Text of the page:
First Settlers c.1609

The first recorded appearance of the McKinley name in Ireland is from the Muster Rolls of Country Donegal in 1630/31: these lists can be found on the Donegal Genealogy webite

What are these Muster Rolls?  In the early 1600's the English had been waging war against the Irish and this culminated in what went down in history as the Flight of the Earls, with Lords O'Neill and O'Donnell fleeing Ireland, never to return.  This left their lands open to being confiscated by the English, which led in turn to their being planted of settled by immigrant English.  The lands confiscated covered most of Ulster, which then included County Donegal.  James VIth of Scotland had only recently been proclaimed King of England as well and when it came to the settling of the confiscated land it was very much an English deal, with only a small part being left for settlement by Scottish people in return for finance or muscle lent to the effort against the now absent Earls.  As the map below shows: the Scots got essentially the worst bit of land in agricultural terms: Donegal.
For the colourblind amongst us: the peninsular due north of Londonderry went to Trinity College Dubin and selected individuals: 10,000 acres of that in fact went to John Murray Earl of Annandale and master of at least one of our McKinleys. the brown area between Lodonderry and Lifford went to Scottish undertakers, more of which later, and the abutting green bit went in a failry significant manner to the Bishop of Raphoe.  These are the areas of interest for McKinley watchers.  Note also on the map, that the areas of Antrim and Down were excluded from this plantation process, being owned by landlords friendly to the English or English themselves.  Scottish immigration didnt begin there until the end of the 17th century, ie after the Williamite Wars, the Battle of the Boyne etc.

Back to the Muster Rolls: what were they?
In 1609 various bigwigs were awarded land by King James: typically the biggest lots went to those with the biggest interests in the Royal Court, getting lots of 3,000 acres and as much in a few cases as 10,000 acres.  But with the land came responsibility: namely that on every 3,000 acres of land they had to settle at least 20 protestant families, and within those 20 familes there had to be at least forty-eight adult males that could be mustered at arms, ie called to arms.  Furthermore it was the obligation of the undertaker to arm the men. Remember this was aggressive colonisation that would withina couple of decade turn into a level of ethnic cleaning not seen in the western world since the Romans had salted Carthage.  hence the word "undertaker": they undertook by obligation to the crown, to settle or plant the confiscated land with Protestants.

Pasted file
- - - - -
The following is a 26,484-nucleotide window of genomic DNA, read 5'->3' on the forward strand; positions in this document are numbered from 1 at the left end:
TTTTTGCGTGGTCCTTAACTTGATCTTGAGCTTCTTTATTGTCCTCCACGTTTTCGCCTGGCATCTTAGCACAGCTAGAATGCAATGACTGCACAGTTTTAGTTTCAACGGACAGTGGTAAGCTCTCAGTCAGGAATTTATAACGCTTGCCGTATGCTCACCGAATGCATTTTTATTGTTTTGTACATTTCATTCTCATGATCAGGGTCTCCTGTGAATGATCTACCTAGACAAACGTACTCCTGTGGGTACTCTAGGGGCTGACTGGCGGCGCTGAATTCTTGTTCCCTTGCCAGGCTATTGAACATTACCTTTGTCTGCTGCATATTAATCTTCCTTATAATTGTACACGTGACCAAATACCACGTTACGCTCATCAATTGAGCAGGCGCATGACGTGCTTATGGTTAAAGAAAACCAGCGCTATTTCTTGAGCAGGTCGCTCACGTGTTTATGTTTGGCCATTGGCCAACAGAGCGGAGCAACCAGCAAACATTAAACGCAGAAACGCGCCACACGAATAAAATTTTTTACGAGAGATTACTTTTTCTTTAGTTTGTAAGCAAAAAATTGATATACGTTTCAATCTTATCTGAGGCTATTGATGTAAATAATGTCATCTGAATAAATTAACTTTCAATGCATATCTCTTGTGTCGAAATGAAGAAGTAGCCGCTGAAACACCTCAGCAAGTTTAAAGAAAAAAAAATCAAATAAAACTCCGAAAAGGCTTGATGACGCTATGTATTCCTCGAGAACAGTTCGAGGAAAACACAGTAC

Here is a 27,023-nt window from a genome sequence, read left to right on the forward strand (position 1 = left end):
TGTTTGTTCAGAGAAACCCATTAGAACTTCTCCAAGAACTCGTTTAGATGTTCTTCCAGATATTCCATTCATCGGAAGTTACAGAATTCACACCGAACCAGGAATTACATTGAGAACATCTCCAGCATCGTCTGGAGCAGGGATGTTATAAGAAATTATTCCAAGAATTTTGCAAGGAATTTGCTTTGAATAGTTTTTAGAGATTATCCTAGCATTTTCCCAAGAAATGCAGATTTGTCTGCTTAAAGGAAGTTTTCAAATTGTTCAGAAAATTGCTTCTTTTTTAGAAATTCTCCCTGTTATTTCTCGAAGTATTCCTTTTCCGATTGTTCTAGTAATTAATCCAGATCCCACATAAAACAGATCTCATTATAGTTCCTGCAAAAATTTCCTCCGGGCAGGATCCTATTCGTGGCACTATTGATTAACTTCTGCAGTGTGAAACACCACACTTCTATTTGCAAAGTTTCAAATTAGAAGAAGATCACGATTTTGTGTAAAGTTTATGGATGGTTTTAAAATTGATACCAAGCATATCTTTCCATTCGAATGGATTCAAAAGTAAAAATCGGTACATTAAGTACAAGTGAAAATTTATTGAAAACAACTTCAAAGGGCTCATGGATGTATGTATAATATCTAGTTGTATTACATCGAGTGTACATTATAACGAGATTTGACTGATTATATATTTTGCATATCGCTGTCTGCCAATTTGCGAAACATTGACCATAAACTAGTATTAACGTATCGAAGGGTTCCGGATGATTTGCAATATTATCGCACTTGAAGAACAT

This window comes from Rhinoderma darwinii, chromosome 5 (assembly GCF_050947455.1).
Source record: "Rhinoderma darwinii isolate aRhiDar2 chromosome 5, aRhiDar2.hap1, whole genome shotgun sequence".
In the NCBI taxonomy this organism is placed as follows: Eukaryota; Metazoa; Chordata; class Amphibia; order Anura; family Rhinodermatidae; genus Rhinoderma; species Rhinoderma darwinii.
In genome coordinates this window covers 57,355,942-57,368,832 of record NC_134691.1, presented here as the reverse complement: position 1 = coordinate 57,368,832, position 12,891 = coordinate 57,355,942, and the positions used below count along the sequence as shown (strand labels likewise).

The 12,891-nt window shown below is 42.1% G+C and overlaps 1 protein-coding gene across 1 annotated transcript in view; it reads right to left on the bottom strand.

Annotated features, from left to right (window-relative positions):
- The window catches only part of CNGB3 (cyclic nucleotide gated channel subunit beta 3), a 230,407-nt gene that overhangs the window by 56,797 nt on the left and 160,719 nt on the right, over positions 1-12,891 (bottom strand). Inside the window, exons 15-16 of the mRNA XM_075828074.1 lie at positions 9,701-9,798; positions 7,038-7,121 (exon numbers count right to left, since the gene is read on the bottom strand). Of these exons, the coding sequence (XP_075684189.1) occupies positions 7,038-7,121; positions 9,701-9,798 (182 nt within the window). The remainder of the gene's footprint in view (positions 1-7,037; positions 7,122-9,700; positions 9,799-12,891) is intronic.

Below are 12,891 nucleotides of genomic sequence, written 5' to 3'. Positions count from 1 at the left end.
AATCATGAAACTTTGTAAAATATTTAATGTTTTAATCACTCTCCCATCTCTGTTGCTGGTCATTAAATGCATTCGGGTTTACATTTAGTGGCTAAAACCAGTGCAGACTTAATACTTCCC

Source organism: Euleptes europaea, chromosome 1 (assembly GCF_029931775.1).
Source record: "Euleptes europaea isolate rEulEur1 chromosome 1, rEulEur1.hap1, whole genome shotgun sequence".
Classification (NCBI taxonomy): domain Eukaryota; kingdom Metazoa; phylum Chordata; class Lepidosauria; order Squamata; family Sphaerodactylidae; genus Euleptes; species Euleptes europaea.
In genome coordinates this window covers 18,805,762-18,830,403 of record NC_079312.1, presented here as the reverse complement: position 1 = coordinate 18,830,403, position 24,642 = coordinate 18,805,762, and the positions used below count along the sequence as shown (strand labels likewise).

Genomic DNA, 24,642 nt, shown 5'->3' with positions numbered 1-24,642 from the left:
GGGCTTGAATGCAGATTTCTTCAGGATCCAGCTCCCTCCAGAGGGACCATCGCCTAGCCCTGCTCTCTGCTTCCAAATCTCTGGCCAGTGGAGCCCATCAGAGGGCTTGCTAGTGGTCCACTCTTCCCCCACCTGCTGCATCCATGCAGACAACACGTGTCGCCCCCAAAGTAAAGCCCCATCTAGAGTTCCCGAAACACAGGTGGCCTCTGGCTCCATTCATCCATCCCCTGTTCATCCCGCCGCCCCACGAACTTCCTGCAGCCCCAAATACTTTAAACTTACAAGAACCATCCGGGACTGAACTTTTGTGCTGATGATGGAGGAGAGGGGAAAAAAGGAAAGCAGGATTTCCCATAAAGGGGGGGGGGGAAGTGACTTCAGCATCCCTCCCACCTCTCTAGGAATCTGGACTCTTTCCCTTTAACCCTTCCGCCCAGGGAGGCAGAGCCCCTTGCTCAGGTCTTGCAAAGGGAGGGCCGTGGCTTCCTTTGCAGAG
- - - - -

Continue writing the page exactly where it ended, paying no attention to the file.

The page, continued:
Of the five baronies of Donegal only two were planted to any great extent with Scots at the outset, namely Raphoe (the fertile lands of the Laggan to the southwest of Derry) and Boylagh & Bannagh, where today one has the georgeous if somewhat inhospitable peninsular of Inishowen.  And so to our first settlers:
John McKinly (elder) man at arms to Lord Bishop of Raphoe - undertaker of 2,700 acres
Dunkan McKinley man at arms to Sir John Cunningham - undertaker of 4,000 acres
John McKyndley man at arms to Lord Duke of Lennox - undertaker of 4,000 acres
Robert McKyndley man at arms to Lord Duke of Lennox -